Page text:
Capital City: Providence’s Educational Scene

By Mayor Jorge Elorza

Providence has the largest concentration of institutions of higher learning in the state. Among those bodies are Brown University, Providence College (PC), Johnson & Wales University (JWU), Rhode Island College (RIC), the Rhode Island School of Design (RISD), many trade and vocational schools, and satellite campuses of the University of Rhode Island (URI), the Community College of Rhode Island (CCRI), and Roger Williams University (RWU).

A proud member of the Ivy League, Brown is among the most prestigious and innovative universities in the country, and along with other private colleges, they are among the largest contributors to our local economy. Together, Brown, PC, and JWU employ 5.05% of the employees in the Creative Capital –that’s about 6,100 jobs directly with countless others sustained indirectly. The resources and promise  by Mayor Jorge Elorza This means partnering with post- of our locally established institutions stretch far beyond Providence’s neighborhoods.

Yet a problem lurks amidst such promise—a large portion of this invaluable talent leaves Providence

after graduation. Others are unable to acquire experience in their fields and must be content with underemployment. Earlier last month I announced the formation of my Millennial Task Force, a group of young engaged and motivated Providence young adults that share the City’s goal of retaining our graduates.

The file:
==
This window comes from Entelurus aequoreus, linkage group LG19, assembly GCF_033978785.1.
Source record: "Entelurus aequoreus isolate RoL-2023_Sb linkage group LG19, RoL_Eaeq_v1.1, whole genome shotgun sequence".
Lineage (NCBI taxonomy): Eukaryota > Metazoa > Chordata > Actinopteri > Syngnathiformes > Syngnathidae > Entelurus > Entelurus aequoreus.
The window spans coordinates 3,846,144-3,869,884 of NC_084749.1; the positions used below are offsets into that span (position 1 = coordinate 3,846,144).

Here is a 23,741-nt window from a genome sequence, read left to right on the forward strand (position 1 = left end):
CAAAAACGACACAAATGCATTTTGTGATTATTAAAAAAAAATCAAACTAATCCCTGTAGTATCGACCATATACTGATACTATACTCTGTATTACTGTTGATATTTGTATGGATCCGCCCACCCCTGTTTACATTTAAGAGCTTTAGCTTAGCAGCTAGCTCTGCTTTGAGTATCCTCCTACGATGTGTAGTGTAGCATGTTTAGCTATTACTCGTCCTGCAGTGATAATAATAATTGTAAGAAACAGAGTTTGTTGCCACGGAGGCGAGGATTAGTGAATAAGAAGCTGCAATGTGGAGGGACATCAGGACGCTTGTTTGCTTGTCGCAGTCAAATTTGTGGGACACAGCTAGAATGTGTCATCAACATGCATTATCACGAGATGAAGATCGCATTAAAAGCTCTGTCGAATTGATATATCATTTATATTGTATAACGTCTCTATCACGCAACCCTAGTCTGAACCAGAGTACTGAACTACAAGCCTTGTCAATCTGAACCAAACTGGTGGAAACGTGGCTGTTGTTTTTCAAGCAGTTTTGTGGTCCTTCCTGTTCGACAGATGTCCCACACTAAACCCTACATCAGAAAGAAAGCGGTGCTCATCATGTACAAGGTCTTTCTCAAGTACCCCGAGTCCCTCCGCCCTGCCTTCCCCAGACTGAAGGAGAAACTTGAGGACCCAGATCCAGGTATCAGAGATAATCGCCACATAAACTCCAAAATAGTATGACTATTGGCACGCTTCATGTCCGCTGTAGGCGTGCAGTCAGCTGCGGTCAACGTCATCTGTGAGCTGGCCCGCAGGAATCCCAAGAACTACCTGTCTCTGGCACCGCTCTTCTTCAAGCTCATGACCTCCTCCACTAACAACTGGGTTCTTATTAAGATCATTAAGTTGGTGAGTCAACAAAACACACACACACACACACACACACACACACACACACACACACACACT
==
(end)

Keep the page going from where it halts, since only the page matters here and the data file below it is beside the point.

In the coming months, their recommendations will help to guide my administrations’ policy initiatives that aim to keep the innovative talent here in Rhode Island. In order to ensure future success, we need to form lasting partnerships with business leaders, officials, and institutions of higher learning. We need to understand and meet the needs of our Millennials and the new knowledge-based economy.

This means partnering with post- secondary schools to ensure their degree programs, their technologies, and their infrastructures are ones that will prepare students to excel in an information-based economy. It requires finding creative ways to transform Providence into a city that better serves its current and future workforce by improving public transportation and continuing to enrich our arts and culture.

The quality of higher education is one of Providence’s and Rhode Island’s strongest resources. If we work together to act on our present realities, we can make long-term decisions that move us towards a city that works for the future, and towards an innovative and creative New Providence.

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